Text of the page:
November 24, 2004
Athletic success may hinge on coachability, prof says
Coaches who tout clichés like “team player”
and “knows how to win” to brag about their players are revealing
more than you might think. They may actually value those traits as more important
to success than physical ability, says kinesiology and health science professor
Her Solomon Expectancy Sources Scale illustrates that college head coaches look at psychological factors such as coachability over athleticism when determining if a player will be successful.
By the time an athlete gets to the college level, Solomon acknowledges, they have to be pretty good physically. “So instead coaches look at factors like their ability to handle pressure. Are they confident? Can they handle anxiety? Are they honest? Are they willing to listen?”
Solomon’s scale, which identifies the sources coaches use to assess ability, arose from an extensive survey of Division I coaches around the country. Once the data were analyzed, she sent the refined questionnaire to every coach in Northern California—Sac State, Cal, Stanford, UOP, Fresno State, etc.
Based on the data the coaches provided, the resulting questionnaire identifies 30 aspects of player ability in four categories: coachability, being a team player, physical ability and maturity. Of the four, only one factor is overwhelmingly used to judge athletic prowess: coachability.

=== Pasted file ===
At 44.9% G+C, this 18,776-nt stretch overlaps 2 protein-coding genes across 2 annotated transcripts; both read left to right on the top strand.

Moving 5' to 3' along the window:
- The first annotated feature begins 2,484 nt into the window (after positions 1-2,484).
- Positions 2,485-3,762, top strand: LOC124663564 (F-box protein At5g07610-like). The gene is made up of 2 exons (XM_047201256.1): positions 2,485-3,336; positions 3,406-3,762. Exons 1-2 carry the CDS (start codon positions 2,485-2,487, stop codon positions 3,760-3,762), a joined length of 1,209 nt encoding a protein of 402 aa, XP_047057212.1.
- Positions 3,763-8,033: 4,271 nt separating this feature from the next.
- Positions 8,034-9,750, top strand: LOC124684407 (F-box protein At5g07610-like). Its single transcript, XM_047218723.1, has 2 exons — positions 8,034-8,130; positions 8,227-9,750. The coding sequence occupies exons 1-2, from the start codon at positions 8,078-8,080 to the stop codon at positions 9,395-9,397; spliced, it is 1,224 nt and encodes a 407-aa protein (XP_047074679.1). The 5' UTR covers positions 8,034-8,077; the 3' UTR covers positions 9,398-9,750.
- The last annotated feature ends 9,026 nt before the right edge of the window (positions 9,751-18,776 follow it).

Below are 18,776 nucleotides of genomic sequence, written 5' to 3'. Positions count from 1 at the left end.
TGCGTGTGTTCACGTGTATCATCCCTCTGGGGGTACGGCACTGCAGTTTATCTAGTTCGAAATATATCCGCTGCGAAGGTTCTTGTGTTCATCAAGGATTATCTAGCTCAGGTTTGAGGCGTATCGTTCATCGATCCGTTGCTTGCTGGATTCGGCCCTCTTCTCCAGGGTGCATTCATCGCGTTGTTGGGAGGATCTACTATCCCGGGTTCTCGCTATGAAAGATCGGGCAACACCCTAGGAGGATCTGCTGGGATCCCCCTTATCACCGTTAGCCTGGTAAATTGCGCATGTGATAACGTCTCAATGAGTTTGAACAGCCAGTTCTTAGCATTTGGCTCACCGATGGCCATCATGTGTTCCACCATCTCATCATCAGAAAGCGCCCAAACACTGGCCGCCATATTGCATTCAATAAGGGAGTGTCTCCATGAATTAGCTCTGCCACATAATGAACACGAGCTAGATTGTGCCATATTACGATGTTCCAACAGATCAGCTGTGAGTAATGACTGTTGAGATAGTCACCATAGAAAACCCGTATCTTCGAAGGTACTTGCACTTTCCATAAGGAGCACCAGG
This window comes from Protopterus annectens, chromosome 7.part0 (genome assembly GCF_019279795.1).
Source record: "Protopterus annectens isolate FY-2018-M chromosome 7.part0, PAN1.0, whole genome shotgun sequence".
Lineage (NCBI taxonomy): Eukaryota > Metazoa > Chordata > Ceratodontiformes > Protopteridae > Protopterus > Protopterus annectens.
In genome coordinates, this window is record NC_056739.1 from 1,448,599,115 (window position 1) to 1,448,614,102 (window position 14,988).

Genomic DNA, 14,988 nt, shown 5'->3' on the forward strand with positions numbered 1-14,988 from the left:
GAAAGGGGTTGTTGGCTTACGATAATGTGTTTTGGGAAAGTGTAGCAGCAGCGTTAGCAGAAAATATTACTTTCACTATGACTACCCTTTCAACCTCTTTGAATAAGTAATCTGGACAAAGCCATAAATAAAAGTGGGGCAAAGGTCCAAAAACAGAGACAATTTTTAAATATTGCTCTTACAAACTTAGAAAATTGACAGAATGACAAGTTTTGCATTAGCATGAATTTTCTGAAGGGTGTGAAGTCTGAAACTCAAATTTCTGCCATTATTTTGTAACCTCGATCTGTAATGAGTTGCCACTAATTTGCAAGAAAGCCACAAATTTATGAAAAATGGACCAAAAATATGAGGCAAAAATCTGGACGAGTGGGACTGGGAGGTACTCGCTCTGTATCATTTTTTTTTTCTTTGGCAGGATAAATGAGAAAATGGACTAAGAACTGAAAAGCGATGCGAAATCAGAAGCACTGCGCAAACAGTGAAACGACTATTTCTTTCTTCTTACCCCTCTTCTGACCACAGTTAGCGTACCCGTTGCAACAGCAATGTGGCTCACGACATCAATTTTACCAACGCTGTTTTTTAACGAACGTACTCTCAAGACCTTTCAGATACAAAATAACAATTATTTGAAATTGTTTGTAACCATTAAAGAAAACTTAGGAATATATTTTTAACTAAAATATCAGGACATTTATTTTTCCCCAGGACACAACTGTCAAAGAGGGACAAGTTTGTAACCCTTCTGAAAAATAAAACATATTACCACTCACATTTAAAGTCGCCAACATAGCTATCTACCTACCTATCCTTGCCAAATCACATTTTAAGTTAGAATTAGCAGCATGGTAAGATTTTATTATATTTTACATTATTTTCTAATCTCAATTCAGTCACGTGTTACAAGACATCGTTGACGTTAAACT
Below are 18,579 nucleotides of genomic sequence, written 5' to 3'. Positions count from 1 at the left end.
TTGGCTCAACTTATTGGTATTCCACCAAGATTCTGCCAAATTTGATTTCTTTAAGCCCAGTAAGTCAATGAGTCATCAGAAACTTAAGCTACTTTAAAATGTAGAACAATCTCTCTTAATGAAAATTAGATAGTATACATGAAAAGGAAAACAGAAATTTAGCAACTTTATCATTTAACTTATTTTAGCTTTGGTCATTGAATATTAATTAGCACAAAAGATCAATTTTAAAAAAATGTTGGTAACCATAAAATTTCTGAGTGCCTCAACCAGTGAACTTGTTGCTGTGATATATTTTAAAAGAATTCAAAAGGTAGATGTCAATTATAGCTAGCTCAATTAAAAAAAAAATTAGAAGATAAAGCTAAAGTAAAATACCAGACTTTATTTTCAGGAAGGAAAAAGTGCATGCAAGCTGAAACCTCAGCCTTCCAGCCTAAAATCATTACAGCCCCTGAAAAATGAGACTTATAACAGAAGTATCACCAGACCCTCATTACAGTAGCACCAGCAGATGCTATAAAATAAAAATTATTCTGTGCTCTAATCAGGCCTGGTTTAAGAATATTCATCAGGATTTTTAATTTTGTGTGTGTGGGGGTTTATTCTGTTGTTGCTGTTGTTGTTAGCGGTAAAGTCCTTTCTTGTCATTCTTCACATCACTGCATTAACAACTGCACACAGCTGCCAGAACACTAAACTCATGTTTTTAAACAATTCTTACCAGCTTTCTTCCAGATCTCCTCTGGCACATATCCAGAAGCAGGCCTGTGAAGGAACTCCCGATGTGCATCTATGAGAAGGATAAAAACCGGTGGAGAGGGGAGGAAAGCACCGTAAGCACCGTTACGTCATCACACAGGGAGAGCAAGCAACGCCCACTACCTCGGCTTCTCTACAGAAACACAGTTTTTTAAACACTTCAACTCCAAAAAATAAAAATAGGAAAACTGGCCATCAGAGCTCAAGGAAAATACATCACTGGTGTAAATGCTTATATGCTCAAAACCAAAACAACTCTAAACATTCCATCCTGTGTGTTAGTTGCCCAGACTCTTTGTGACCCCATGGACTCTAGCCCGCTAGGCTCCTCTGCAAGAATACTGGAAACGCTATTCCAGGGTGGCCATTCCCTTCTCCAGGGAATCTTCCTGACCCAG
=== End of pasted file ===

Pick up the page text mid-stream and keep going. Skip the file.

“What we learned debunks the assumption that coaches use physical ability to assess success. Coachability may be more useful to a coach than physical ability,” Solomon says.
The new scale is an expanded version of Solomon’s view on expectancy theory, which says that coaches give significantly better feedback to athletes they see as highly confident or “high expectancy” players based on the coach’s perception of the athlete’s ability. Those findings were published in several professional journals, including the International Journal of Sport Psychology.
Solomon’s next step will be to use the Solomon Expectancy Sources Scale to determine which factors successful coaches rely on. “We want to know: Are the coaches who are winning using different sources than those who aren’t?” Solomon says.
She also wants to compare across sports to see if fencing coaches are using different sources than football coaches or are female coaches using different sources than male coaches.
In the long run, Solomon will use her findings to help coaches revaluate the way they are assessing ability. “The physical is obvious while psychology is abstract, hard to measure, intangible,” she says.
“There is obviously something the winning coaches are doing that is working. And, ultimately, the losing coaches would want to know why others are winning,” she says. “Coaches need coaching too.”
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